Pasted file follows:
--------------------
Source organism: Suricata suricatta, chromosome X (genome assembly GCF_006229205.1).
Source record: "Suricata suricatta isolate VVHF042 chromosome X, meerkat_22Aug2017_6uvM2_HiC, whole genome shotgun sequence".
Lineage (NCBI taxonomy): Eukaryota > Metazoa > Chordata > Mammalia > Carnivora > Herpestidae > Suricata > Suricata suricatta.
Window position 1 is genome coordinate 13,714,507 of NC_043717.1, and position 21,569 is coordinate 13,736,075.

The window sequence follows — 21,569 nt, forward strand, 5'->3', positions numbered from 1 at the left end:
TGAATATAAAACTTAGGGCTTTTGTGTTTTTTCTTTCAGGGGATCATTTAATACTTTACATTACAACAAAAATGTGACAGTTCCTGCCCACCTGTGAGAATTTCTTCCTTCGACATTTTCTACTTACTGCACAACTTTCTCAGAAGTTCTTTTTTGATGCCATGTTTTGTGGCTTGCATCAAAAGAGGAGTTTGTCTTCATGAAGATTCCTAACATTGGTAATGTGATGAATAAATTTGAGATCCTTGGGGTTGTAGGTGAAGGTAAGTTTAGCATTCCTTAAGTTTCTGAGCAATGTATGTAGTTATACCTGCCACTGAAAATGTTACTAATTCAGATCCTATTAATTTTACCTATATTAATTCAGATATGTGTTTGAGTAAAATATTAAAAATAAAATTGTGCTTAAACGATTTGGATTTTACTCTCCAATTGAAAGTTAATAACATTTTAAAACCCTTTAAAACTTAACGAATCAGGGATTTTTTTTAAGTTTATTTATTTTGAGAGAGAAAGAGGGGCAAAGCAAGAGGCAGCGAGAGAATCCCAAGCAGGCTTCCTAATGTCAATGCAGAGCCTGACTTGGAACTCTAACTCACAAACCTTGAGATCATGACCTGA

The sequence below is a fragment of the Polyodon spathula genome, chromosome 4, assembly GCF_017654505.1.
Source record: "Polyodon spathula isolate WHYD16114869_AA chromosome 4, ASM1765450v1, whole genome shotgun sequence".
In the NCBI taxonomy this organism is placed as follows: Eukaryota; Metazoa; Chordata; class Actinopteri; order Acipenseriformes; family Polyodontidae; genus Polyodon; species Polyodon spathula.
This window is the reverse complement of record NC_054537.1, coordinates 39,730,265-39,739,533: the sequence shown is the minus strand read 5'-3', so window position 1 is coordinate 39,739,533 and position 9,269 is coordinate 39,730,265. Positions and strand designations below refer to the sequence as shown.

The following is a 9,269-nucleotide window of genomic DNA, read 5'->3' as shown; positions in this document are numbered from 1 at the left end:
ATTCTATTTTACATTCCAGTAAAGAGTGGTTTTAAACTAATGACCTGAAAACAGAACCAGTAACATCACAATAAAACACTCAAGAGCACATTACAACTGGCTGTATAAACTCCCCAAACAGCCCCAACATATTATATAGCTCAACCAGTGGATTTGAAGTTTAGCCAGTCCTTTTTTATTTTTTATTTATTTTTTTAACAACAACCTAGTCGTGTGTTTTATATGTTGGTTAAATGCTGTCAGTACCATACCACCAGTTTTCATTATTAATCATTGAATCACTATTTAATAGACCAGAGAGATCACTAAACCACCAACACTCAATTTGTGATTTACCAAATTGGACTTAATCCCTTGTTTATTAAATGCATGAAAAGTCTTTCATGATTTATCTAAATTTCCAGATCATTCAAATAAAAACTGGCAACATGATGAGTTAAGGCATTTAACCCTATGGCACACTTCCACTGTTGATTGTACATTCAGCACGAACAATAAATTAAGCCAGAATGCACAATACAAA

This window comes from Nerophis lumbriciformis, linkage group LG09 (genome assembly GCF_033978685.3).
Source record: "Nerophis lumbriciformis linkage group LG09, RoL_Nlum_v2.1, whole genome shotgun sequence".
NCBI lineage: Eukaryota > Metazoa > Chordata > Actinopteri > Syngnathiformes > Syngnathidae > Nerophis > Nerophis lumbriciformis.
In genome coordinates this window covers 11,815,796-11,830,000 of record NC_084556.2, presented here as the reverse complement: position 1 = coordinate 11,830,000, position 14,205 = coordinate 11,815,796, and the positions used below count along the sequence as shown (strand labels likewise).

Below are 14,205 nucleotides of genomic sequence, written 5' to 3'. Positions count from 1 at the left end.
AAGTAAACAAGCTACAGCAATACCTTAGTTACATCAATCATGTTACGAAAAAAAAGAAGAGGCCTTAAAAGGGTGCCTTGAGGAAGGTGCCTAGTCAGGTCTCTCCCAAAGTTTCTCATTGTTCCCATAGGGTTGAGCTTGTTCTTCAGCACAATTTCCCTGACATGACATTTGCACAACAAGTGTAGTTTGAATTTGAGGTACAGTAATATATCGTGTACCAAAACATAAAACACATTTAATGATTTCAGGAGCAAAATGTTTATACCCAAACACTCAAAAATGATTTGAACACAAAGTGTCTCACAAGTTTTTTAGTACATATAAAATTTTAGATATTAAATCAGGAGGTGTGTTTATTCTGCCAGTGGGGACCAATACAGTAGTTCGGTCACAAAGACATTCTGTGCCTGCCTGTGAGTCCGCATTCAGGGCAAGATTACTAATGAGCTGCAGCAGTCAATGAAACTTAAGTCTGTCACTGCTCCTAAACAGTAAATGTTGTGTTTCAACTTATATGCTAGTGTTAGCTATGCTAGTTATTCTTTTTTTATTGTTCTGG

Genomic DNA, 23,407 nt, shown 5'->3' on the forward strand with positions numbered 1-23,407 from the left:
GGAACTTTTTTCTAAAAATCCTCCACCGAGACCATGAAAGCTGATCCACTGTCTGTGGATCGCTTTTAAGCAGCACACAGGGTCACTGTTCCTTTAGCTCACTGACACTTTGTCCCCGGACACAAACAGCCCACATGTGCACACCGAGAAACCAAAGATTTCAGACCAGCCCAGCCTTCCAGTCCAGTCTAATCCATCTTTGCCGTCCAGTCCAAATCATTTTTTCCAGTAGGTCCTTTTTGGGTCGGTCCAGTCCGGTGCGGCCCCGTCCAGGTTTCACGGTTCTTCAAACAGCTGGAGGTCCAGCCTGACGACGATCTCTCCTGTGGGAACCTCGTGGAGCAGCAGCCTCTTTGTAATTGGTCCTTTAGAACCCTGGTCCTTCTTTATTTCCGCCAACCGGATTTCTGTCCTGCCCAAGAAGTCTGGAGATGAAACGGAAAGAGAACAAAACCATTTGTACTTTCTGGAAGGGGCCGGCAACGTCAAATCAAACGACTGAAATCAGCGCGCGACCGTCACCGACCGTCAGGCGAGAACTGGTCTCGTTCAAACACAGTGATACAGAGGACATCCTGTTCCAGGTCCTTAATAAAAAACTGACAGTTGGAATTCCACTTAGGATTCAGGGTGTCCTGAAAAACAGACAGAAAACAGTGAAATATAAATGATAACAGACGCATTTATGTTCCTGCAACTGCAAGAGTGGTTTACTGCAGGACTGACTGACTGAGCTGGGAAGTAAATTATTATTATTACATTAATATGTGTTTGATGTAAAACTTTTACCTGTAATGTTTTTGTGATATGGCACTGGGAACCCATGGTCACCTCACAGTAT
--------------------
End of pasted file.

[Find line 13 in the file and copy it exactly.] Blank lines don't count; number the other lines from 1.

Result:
This window comes from Nerophis lumbriciformis, linkage group LG09 (genome assembly GCF_033978685.3).